and 3 other(s)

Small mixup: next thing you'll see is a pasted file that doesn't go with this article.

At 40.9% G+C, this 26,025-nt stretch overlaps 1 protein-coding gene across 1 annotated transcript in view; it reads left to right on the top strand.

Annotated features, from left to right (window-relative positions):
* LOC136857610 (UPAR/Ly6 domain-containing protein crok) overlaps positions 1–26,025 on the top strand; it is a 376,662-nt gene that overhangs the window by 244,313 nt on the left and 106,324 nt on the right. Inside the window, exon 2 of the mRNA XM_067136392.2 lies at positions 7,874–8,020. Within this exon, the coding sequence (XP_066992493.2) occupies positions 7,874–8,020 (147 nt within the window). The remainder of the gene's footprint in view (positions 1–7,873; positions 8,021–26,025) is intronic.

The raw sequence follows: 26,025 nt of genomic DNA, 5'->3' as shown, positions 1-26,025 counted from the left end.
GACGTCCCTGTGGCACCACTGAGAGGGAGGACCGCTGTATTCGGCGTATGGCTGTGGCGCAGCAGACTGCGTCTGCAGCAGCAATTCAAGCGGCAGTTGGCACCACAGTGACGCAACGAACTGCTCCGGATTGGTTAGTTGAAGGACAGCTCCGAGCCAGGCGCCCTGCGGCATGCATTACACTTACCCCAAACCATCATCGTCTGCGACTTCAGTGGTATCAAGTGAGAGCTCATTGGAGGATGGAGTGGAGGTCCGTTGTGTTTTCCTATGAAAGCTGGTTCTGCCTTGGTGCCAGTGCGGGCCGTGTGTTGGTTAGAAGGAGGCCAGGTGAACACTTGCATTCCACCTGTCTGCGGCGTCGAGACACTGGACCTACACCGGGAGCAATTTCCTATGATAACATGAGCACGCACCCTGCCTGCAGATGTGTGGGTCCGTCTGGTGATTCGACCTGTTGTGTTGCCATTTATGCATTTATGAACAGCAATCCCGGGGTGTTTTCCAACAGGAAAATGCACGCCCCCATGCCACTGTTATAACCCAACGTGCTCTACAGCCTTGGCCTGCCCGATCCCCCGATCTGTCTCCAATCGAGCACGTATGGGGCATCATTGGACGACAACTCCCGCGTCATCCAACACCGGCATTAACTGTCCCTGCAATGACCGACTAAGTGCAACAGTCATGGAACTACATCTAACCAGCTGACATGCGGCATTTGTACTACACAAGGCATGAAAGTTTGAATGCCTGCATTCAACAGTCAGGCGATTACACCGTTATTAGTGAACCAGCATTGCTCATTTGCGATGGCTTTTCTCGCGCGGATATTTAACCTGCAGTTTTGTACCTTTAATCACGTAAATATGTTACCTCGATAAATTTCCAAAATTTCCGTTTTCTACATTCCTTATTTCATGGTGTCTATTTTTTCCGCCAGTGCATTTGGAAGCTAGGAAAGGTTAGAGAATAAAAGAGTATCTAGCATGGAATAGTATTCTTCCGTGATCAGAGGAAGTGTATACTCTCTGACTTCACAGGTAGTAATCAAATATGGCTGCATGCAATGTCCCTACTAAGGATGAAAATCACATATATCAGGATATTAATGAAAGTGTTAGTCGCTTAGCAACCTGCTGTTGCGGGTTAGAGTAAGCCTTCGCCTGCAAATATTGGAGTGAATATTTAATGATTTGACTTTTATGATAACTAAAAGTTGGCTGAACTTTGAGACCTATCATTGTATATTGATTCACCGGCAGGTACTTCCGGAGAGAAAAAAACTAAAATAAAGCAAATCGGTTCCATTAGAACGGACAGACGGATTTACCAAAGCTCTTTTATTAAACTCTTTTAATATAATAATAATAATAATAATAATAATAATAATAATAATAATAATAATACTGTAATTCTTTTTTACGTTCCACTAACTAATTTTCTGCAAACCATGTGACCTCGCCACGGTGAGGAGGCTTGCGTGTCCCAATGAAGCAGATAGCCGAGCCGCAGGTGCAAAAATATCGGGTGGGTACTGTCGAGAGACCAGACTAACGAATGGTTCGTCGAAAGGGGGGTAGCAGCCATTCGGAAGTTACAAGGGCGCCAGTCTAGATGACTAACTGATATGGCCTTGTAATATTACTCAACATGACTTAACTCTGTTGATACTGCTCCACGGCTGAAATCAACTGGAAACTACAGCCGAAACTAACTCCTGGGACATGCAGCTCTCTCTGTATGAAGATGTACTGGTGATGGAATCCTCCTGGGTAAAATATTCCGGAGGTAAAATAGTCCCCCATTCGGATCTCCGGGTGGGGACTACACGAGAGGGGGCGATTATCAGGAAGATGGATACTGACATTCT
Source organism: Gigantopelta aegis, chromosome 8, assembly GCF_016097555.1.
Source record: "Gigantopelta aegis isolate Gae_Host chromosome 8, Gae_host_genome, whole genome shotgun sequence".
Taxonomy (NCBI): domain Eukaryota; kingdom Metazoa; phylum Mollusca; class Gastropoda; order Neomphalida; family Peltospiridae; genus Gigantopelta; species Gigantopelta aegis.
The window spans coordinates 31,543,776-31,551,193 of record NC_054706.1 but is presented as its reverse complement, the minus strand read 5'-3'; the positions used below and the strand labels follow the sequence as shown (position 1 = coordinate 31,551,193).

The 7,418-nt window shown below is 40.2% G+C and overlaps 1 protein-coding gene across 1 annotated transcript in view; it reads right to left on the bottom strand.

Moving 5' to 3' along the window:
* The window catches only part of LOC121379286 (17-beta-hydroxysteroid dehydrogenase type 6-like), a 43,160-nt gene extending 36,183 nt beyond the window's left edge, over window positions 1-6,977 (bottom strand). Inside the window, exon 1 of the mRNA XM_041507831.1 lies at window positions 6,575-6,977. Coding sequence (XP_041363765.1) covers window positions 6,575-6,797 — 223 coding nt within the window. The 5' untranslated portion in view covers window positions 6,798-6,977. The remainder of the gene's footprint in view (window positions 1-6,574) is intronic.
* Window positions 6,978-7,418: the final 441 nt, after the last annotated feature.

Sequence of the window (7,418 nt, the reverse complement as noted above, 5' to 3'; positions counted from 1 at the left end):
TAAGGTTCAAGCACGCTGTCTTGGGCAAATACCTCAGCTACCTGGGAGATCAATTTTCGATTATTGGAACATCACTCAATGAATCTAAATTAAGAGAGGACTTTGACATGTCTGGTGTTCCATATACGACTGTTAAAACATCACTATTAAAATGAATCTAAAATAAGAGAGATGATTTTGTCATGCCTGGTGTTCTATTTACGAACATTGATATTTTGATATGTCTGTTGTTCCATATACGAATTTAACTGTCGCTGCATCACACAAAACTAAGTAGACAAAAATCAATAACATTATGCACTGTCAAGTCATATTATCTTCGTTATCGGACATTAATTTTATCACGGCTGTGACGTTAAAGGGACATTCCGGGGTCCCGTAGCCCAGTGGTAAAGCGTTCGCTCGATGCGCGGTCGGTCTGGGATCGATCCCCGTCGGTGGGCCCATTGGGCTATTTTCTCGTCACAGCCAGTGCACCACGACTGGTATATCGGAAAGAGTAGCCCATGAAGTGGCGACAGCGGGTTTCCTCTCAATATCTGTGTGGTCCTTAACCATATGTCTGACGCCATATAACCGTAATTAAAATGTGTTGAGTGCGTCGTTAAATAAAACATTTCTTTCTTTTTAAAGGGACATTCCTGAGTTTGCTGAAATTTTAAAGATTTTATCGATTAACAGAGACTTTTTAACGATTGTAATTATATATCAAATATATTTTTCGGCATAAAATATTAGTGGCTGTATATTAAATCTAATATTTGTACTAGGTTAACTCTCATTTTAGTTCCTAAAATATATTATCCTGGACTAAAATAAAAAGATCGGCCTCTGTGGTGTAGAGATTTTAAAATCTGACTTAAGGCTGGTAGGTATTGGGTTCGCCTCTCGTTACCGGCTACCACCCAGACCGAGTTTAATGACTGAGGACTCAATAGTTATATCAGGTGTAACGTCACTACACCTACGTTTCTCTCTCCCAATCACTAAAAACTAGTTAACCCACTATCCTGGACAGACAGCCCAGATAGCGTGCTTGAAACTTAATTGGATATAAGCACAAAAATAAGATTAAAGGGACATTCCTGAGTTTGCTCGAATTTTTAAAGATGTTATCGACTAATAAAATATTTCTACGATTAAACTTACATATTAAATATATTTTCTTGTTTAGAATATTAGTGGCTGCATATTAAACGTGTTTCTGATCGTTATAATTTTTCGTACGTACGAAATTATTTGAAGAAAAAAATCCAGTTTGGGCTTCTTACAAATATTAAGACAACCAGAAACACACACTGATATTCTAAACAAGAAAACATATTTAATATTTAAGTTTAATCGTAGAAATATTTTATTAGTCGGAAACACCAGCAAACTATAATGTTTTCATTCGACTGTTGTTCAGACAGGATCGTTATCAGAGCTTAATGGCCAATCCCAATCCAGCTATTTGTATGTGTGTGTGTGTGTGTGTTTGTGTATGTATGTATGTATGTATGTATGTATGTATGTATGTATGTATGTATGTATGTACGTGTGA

Background & purpose: Implant stability is one of the most important factors influencing osseointegration. Using stereolithographical guides for maximizing precision, this study aimed at investigating the relationship between implant stability and bone density derived from CT (Computerized Tomography) analysis. Materials & methods: 195 implants were placed in 48 patients using digitally designed stereolithographical surgical guides. 95 implants were placed using a mucosa supported guide and 100 implants were placed using a bone supported guide. Implant stability was measured by means of Resonance Frequency Analysis (RFA) and damping capacity assessment (Periotest, PTV). Bone density (Hounsfield units) was measured at different ROI (regions of interest) and cortex thickness was measured around each implant. Results: Implant stability correlated significantly with the different ROI. The best correlation for RFA was obtained for the spongious bone ROI (r = 0.64) and PTV best correlated with the coronal cortex density (r = -0.41). Shorter implants (9 mm) had a significantly lower primary stability than longer implants (11, 13, 15 mm). Primary stability was also significantly higher in 4mm diameter implants than in 3.5mm diameter implants. A formula for the prediction of primary stability based on the different variables investigated was developed. Conclusions: Bone density and cortex thickness have a significant influence on implant primary stability. Longer and wider implants reached higher primary stability than shorter and narrower implants. These correlations lose their significance after osseointegration has taken place. Implant stability can be predicted based on an pre-operative analysis of bone characteristics.
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